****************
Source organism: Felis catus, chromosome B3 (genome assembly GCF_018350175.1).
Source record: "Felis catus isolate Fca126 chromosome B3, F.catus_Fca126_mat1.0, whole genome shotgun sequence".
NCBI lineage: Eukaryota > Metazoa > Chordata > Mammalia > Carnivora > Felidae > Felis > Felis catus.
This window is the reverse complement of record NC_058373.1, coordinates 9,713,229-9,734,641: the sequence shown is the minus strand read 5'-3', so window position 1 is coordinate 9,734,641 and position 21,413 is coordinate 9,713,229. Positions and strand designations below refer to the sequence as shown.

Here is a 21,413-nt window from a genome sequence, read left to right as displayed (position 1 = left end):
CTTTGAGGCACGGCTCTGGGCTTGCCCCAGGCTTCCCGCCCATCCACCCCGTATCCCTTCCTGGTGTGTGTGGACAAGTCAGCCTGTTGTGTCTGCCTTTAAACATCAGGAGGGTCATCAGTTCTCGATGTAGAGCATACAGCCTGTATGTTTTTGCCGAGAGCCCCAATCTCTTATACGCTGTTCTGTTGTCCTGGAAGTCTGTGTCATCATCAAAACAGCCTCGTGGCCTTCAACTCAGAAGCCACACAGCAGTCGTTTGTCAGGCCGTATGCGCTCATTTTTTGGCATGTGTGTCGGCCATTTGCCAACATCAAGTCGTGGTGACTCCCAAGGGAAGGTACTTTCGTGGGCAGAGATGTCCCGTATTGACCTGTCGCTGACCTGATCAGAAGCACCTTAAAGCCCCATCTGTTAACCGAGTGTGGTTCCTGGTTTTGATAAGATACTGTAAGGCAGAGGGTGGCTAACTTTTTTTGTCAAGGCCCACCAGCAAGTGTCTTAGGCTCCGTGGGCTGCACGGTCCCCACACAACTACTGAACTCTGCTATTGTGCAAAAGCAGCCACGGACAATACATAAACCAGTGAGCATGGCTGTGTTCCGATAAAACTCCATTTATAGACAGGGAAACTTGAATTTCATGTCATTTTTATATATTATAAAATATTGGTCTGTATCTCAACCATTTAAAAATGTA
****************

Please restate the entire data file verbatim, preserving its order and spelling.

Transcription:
Source organism: Felis catus, chromosome B3 (genome assembly GCF_018350175.1).
Source record: "Felis catus isolate Fca126 chromosome B3, F.catus_Fca126_mat1.0, whole genome shotgun sequence".
NCBI lineage: Eukaryota > Metazoa > Chordata > Mammalia > Carnivora > Felidae > Felis > Felis catus.
This window is the reverse complement of record NC_058373.1, coordinates 9,713,229-9,734,641: the sequence shown is the minus strand read 5'-3', so window position 1 is coordinate 9,734,641 and position 21,413 is coordinate 9,713,229. Positions and strand designations below refer to the sequence as shown.

Here is a 21,413-nt window from a genome sequence, read left to right as displayed (position 1 = left end):
CTTTGAGGCACGGCTCTGGGCTTGCCCCAGGCTTCCCGCCCATCCACCCCGTATCCCTTCCTGGTGTGTGTGGACAAGTCAGCCTGTTGTGTCTGCCTTTAAACATCAGGAGGGTCATCAGTTCTCGATGTAGAGCATACAGCCTGTATGTTTTTGCCGAGAGCCCCAATCTCTTATACGCTGTTCTGTTGTCCTGGAAGTCTGTGTCATCATCAAAACAGCCTCGTGGCCTTCAACTCAGAAGCCACACAGCAGTCGTTTGTCAGGCCGTATGCGCTCATTTTTTGGCATGTGTGTCGGCCATTTGCCAACATCAAGTCGTGGTGACTCCCAAGGGAAGGTACTTTCGTGGGCAGAGATGTCCCGTATTGACCTGTCGCTGACCTGATCAGAAGCACCTTAAAGCCCCATCTGTTAACCGAGTGTGGTTCCTGGTTTTGATAAGATACTGTAAGGCAGAGGGTGGCTAACTTTTTTTGTCAAGGCCCACCAGCAAGTGTCTTAGGCTCCGTGGGCTGCACGGTCCCCACACAACTACTGAACTCTGCTATTGTGCAAAAGCAGCCACGGACAATACATAAACCAGTGAGCATGGCTGTGTTCCGATAAAACTCCATTTATAGACAGGGAAACTTGAATTTCATGTCATTTTTATATATTATAAAATATTGGTCTGTATCTCAACCATTTAAAAATGTA